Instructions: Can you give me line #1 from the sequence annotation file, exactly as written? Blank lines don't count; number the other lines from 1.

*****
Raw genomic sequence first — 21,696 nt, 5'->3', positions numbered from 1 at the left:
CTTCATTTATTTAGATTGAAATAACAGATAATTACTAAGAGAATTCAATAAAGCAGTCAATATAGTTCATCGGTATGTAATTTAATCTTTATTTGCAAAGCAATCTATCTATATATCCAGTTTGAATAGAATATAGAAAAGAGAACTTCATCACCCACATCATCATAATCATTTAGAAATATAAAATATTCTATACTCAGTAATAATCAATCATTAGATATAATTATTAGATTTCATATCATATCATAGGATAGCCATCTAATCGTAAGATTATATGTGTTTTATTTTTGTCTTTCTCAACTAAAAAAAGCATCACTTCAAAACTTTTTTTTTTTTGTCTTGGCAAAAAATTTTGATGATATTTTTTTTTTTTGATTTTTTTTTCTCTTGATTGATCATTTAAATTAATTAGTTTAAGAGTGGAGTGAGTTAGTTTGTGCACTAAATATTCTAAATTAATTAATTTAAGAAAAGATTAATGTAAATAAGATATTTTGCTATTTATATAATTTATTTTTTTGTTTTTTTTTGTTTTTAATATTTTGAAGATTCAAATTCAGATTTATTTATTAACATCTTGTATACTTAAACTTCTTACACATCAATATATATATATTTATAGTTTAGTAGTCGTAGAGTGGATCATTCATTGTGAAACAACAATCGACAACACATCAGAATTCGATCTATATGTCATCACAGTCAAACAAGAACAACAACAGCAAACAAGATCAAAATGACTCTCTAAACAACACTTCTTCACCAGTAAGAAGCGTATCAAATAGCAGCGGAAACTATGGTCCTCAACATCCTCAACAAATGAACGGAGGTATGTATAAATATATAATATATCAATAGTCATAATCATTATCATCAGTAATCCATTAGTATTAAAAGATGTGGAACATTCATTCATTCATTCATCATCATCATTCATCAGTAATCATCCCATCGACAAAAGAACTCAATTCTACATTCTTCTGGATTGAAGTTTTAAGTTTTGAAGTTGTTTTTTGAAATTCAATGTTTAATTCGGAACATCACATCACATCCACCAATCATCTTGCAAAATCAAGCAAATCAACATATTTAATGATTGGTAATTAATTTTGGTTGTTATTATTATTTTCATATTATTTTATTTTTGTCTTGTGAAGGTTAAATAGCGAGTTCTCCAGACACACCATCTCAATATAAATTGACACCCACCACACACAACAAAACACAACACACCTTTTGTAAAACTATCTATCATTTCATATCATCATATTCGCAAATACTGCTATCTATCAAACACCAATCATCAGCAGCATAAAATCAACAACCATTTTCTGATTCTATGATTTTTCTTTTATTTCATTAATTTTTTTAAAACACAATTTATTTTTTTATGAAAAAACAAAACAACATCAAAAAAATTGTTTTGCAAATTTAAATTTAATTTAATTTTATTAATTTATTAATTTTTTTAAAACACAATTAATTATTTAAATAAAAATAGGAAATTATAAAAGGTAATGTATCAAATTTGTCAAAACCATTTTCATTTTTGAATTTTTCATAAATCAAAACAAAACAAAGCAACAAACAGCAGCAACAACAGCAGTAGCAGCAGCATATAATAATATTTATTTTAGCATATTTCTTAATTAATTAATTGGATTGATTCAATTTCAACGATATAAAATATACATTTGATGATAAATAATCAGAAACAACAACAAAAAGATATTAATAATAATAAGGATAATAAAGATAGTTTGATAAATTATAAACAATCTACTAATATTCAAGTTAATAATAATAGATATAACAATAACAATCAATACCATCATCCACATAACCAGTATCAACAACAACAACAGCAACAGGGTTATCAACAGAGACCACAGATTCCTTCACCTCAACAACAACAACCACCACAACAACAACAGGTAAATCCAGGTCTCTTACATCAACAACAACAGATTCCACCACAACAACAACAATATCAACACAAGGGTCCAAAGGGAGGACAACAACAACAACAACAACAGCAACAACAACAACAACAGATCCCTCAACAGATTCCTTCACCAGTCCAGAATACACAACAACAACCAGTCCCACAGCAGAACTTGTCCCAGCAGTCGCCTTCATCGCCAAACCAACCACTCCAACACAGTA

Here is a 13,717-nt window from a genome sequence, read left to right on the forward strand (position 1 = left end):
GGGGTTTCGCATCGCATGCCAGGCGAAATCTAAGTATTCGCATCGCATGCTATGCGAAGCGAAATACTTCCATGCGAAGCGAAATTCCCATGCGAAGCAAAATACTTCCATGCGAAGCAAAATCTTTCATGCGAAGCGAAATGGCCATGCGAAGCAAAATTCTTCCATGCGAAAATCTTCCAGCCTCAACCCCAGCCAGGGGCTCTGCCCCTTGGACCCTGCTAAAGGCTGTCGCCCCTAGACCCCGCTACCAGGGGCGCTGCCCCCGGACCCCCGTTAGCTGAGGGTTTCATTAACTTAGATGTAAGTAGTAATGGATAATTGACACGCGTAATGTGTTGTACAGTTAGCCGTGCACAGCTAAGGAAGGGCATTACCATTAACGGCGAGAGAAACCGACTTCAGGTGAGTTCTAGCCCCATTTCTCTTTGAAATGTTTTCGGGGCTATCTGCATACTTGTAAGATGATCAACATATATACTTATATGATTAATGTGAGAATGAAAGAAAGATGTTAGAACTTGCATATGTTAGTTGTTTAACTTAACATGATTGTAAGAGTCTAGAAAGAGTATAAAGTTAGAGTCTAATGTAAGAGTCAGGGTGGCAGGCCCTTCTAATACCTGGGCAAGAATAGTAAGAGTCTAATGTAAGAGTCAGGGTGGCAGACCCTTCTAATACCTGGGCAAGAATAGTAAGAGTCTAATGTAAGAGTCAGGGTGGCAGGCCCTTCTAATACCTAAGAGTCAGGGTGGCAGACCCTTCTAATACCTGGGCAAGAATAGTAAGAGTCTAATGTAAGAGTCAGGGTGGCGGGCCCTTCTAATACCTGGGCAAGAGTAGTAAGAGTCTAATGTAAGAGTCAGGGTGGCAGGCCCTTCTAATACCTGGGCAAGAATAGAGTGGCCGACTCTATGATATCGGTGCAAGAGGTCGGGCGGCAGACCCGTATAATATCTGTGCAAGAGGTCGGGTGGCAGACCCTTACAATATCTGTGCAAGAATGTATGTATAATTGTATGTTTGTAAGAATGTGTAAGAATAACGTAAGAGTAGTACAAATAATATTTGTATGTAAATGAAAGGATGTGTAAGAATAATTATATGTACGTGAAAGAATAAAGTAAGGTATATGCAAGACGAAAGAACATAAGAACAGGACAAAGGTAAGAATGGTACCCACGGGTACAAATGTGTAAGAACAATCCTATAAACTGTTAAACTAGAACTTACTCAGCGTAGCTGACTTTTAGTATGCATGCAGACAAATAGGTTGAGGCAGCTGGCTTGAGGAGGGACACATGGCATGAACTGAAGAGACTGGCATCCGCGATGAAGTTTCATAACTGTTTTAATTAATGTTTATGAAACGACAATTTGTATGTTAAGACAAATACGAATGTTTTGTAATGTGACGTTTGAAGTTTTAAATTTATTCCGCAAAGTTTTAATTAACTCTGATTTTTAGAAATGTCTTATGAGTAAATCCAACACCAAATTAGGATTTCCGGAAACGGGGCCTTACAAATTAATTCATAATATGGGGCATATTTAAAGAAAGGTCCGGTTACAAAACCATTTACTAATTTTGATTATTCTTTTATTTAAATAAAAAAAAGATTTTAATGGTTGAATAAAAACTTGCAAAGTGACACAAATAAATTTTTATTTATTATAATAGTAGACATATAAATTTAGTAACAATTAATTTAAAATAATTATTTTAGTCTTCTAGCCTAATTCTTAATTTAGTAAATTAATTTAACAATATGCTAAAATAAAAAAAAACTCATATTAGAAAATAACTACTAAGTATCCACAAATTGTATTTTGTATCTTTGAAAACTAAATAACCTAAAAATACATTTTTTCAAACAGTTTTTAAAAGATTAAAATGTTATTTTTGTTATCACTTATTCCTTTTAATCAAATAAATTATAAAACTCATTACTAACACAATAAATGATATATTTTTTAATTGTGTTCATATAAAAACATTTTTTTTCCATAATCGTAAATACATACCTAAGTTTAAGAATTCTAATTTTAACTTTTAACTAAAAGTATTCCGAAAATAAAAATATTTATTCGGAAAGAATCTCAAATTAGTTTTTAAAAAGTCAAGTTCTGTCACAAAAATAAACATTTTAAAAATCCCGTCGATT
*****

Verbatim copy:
Raw genomic sequence first — 21,696 nt, 5'->3', positions numbered from 1 at the left: